Fifteen patients (11 males and 4 females) with a mean age of 15.6 ± 19.3 years (range, 0.25–53 years) were enrolled. None of the patients had a family history of overgrowth. Eight patients (8/15, 53.3%) showed overgrowth of the lower extremities—five in the right, two in the left, and one in both. Seven patients (7/15, 46.7%) showed overgrowth of both the lower and upper extremities—three in the left, two in the right and two in both (Additional File 1: Fig. S1). Eight patients showed limb length discrepancy. Vascular malformation such as cutaneous capillary malformation or venous engorgement were identified in all patients (Table 1). Cutaneous capillary malformation presented as port-wine stain in 11 patients (11/15, 73.3%). Patient 10 had a pigmentary skin macules presenting as epidermal nevi on the left trunk and extremities (Fig. 1). Venous engorgement of extremities was identified in nine patients (9/15, 60%) using WB–MRI. Bone overgrowth or malformation were identified in four patients (4/15, 26.7%) (Table 1). No patients with adipose tissue proliferation were observed. Other clinical features included lymphatic malformation (n = 4, 26.6%), leg or spinal arteriovenous malformation (n = 2, 13.3%), hemimegalencephaly (n = 1, 6.7%), seizure (n = 1, 6.7%), and one-sided blindness (n = 1, 6.7%) (Table 1). More clinical photos of the patients are presented in the Additional File 1.

Table 1 Clinical characteristics of patients with lateralized overgrowth syndrome in the present study
Fig. 1
figure 1

Clinical manifestations of patients. A Patient 5 with a PIK3CA mutation with prominent superficial venous engorgement. The superficial venous engorgement showed improvement after 3 years of propranolol administration. B Patient 1 with a PIK3CA mutation showing port-wine stain of the skin and hypertrophy of the right leg. C Patient 10 with a PTEN mutation presented with epidermal nevus. The color of the epidermal nevus faded after 6 months of propranolol administration. D Patient 9 with a KRAS mutation showing hypertrophy of the right leg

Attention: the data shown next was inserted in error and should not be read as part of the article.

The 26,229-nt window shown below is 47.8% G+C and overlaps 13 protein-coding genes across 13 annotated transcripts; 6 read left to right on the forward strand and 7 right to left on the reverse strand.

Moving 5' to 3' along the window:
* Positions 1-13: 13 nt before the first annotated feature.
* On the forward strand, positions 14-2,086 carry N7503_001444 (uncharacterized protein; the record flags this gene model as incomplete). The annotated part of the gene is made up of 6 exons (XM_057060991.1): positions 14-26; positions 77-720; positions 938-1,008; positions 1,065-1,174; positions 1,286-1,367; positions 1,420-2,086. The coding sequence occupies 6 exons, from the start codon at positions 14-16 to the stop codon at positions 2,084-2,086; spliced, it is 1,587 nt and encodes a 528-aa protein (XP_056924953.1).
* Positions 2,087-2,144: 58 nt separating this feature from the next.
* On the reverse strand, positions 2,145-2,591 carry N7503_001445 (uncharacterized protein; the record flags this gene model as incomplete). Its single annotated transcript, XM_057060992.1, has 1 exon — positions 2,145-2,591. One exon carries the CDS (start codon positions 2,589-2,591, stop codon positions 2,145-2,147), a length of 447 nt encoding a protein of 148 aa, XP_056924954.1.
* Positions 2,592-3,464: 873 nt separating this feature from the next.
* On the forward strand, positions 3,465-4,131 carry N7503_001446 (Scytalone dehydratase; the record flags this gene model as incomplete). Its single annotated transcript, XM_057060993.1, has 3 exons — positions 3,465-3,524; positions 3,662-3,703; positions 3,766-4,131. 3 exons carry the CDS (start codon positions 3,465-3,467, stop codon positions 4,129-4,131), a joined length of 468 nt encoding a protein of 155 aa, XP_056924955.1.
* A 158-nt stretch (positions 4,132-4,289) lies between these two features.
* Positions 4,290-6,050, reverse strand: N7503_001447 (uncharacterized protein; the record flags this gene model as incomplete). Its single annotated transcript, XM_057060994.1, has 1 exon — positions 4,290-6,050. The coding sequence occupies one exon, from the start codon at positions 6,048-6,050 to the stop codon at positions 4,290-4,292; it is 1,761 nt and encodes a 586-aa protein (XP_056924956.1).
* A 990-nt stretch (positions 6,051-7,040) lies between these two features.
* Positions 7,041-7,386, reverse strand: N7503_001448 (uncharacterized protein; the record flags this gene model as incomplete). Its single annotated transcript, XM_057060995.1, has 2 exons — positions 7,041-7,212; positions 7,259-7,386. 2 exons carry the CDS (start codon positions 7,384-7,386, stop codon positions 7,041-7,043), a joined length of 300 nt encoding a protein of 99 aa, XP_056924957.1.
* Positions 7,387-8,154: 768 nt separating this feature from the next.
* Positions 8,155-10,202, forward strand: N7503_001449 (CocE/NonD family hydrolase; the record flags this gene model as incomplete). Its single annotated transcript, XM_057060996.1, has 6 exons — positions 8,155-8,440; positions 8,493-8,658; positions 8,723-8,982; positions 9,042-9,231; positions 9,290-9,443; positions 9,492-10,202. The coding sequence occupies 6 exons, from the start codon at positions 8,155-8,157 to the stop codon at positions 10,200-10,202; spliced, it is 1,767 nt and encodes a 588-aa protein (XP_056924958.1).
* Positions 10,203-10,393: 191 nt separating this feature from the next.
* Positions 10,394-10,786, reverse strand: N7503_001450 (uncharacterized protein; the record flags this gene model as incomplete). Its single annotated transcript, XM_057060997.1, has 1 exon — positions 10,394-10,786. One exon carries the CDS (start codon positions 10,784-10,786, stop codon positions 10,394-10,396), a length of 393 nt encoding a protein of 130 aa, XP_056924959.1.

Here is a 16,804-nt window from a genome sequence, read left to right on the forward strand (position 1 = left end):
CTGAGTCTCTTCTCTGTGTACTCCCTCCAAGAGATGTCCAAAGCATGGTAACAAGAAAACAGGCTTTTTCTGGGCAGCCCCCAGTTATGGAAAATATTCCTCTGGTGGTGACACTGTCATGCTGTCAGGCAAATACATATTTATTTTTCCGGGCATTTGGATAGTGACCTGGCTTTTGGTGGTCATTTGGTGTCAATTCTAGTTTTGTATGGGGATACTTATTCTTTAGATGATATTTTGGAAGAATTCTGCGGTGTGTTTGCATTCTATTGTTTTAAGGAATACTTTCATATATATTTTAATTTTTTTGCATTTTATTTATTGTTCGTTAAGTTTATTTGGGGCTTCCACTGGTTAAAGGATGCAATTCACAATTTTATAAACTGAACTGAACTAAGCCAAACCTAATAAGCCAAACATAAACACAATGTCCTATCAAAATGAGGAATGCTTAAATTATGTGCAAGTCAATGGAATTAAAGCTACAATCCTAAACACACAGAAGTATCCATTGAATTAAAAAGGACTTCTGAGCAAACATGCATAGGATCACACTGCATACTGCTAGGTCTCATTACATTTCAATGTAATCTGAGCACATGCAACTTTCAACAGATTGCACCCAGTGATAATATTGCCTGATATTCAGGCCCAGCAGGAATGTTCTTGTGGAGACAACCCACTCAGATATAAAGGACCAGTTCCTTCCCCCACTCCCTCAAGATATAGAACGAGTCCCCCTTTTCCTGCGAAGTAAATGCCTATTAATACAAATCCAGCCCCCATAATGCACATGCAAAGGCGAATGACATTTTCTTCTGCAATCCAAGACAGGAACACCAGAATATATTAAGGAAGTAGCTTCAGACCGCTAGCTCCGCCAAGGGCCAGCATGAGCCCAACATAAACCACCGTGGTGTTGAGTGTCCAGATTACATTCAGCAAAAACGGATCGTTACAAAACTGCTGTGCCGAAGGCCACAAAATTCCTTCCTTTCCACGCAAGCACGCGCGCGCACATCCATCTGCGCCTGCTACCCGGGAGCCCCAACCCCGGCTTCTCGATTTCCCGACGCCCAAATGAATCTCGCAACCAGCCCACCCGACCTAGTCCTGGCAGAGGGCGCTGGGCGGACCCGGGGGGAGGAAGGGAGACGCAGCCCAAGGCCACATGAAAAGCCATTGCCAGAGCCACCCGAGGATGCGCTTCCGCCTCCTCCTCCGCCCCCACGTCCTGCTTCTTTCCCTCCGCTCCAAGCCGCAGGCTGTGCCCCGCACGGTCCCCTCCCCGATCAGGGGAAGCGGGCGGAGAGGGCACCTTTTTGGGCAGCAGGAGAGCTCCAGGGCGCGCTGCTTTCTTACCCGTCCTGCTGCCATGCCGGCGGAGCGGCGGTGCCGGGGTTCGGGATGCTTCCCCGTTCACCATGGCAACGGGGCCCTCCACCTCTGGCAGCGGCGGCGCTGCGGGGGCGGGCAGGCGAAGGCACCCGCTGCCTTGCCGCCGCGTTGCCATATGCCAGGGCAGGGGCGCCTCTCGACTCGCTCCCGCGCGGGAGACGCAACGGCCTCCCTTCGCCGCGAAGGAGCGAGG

Genetic diagnosis

The somatic variant was considered significant if the variant was not observed in a public genome database, was predicted to alter protein function significantly according to multiple in silico analyses and the American College of Medical Genetics (ACMG) guidelines [20], and was then observed in the affected tissue with a variant allele frequency (VAF) > 0.01 (Tables 2 and 3). The VAF in the affected tissue was also compared to that in non-affected tissue (blood leukocytes) of each patient. Significant mutations were observed in the affected tissue of 14 patients (93.3%) with the exception for patient 15. The identical mutations were also identified in the blood of three patients, and their VAF values are shown in Table 2. Seven patients (46.7%) carried a PIK3CA mutation; two patients (13.3%) had a KRAS mutation. Other identified mutations included PTEN (n = 1, 6.7%), MAP2K3 (n = 1, 6.7%), GNAQ (n = 1, 6.7%), TBC1D4 (n = 1, 6.7%), and TEK (n = 1, 6.7%) (Table 2). According to the ACMG guidelines, seven variants were predicted as pathogenic, five variants as likely pathogenic, and two variants as “variant of unknown significance” (VUS). All of the identified mutations, except for TEK, can be found in the Catalogue of Somatic Mutations in Cancer (COSMIC) database [21]. The identified PIK3CA mutations have been previously reported in other patients with PROS [22, 23], and the KRAS and TEK mutations in patients with vascular malformation [24, 25], but the MAP2K3 and TBC1D4 mutations have not been previously reported.

Table 2 Genetic characteristics of identified mutations in patients
Table 3 In silico identification of mutations in patients

Among the 15 patients with lateralized overgrowth, the genetic diagnosis was PROS in 7 patients, mosaic RASopathies in 3 patients, PTEN hamartoma tumor syndrome in 1 patient, and Sturge–Weber syndrome in 1 patient (Table 1). Further genetic evaluation of patient 15 was not available.

Treatment outcomes

Propranolol treatment was proposed to all patients and 12 patients finally received it (Table 3). The total duration of treatment was 26 ± 13.7 months (range, 12–50 months). The initial starting dose of propranolol was 0.76 ± 0.29 mg/kg/day (range, 0.4–1.3 mg/kg/day), and the escalated maximum dose, decided based on the patients’ tolerance, was 3.2 ± 1.1 mg/kg/day (range, 0.5–4.0 mg/kg/day).